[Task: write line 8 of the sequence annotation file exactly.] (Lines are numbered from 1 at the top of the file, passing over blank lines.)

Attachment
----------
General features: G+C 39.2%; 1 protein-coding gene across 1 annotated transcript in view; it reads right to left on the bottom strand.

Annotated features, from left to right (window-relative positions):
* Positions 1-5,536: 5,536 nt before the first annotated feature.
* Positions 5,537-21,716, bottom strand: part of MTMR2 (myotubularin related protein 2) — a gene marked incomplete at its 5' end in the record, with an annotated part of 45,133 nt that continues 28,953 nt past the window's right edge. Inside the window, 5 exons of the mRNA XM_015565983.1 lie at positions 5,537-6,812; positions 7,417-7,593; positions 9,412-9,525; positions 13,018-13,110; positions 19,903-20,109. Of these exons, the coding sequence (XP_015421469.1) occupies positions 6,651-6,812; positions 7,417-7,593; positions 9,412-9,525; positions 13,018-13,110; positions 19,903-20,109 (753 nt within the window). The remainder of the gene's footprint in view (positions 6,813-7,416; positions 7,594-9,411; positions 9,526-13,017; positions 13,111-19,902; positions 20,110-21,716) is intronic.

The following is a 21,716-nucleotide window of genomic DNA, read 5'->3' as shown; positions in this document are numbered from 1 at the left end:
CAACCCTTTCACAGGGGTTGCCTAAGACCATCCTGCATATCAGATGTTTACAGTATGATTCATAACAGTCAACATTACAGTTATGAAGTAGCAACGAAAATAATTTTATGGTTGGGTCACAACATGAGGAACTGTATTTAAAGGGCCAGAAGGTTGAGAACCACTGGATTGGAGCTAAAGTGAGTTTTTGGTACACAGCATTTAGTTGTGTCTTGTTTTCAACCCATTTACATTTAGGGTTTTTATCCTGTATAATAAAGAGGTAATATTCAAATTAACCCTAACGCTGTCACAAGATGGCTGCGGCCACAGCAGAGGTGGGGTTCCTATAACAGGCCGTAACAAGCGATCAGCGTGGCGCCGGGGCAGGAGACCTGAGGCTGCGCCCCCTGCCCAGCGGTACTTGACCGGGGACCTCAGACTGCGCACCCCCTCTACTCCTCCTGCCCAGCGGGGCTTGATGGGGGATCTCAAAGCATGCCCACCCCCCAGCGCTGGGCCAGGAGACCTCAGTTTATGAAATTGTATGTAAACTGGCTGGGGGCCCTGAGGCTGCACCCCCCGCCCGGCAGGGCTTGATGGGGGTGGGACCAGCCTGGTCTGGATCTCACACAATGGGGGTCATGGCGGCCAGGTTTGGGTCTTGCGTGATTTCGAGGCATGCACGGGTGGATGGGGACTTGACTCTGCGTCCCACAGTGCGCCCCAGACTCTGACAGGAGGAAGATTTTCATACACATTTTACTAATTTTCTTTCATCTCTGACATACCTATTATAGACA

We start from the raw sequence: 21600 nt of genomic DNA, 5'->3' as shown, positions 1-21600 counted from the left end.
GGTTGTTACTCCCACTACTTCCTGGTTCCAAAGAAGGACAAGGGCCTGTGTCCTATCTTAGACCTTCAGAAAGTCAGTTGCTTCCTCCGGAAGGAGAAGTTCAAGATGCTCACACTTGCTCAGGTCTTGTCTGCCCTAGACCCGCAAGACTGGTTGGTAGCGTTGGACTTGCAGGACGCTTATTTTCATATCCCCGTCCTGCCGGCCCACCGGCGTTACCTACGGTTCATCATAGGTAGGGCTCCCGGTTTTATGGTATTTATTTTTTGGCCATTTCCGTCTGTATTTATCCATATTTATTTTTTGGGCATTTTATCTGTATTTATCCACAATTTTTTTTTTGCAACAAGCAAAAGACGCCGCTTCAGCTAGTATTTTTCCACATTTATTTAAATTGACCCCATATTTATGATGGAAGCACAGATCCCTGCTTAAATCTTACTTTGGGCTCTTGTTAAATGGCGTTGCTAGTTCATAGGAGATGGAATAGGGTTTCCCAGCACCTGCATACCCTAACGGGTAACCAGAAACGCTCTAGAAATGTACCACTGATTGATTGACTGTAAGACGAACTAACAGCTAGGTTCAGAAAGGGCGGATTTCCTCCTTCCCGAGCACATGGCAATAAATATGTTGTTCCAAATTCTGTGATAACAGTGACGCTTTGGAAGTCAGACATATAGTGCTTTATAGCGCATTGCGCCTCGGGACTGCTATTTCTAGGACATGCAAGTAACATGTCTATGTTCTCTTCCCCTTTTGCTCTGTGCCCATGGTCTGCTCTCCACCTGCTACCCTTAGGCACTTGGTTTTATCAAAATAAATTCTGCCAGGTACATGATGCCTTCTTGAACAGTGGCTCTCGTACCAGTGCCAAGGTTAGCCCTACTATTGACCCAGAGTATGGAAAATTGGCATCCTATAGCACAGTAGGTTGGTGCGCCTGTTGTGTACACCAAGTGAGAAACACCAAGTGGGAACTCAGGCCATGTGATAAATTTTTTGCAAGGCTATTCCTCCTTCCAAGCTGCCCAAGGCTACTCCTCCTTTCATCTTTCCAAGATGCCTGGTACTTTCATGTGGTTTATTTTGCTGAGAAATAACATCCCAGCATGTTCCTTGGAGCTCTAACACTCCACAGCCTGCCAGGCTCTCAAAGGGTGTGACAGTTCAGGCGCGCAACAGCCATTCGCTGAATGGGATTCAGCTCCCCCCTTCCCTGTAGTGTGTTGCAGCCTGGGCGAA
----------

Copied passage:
GGTTGTTACTCCCACTACTTCCTGGTTCCAAAGAAGGACAAGGGCCTGTGTCCTATCTTAGACCTTCAGAAAGTCAGTTGCTTCCTCCGGAAGGAGAAGTTCAAGATGCTCACACTTGCTCAGGTCTTGTCTGCCCTAGACCCGCAAGACTGGTTGGTAGCGTTGGACTTGCAGGACGCTTATTTTCATATCCCCGTCCTGCCGGCCCACCGGCGTTACCTACGGTTCATCATAGGTAGGGCTCCCGGTTTTATGGTATTTATTTTTTGGCCATTTCCGTCTGTATTTATCCATATTTATTTTTTGGGCATTTTATCTGTATTTATCCACAATTTTTTTTTTGCAACAAGCAAAAGACGCCGCTTCAGCTAGTATTTTTCCACATTTATTTAAATTGACCCCATATTTATGATGGAAGCACAGATCCCTGCTTAAATCTTACTTTGGGCTCTTGTTAAATGGCGTTGCTAGTTCATAGGAGATGGAATAGGGTTTCCCAGCACCTGCATACCCTAACGGGTAACCAGAAACGCTCTAGAAATGTACCACTGATTGATTGACTGTAAGACGAACTAACAGCTAGGTTCAGAAAGGGCGGATTTCCTCCTTCCCGAGCACATGGCAATAAATATGTTGTTCCAAATTCTGTGATAACAGTGACGCTTTGGAAGTCAGACATATAGTGCTTTATAGCGCATTGCGCCTCGGGACTGCTATTTCTAGGACATGCAAGTAACATGTCTATGTTCTCTTCCCCTTTTGCTCTGTGCCCATGGTCTGCTCTCCACCTGCTACCCTTAGGCACTTGGTTTTATCAAAATAAATTCTGCCAGGTACATGATGCCTTCTTGAACAGTGGCTCTCGTACCAGTGCCAAGGTTAGCCCTACTATTGACCCAGAGTATGGAAAATTGGCATCCTATAGCACAGTAGGTTGGTGCGCCTGTTGTGTACACCAAGTGAGAAACACCAAGTGGGAACTCAGGCCATGTGATAAATTTTTTGCAAGGCTATTCCTCCTTCCAAGCTGCCCAAGGCTACTCCTCCTTTCATCTTTCCAAGATGCCTGGTACTTTCATGTGGTTTATTTTGCTGAGAAATAACATCCCAGCATGTTCCTTGGAGCTCTAACACTCCACAGCCTGCCAGGCTCTCAAAGGGTGTGACAGTTCAGGCGCGCAACAGCCATTCGCTGAATGGGATTCAGCTCCCCCCTTCCCTGTAGTGTGTTGCAGCCTGGGCGAA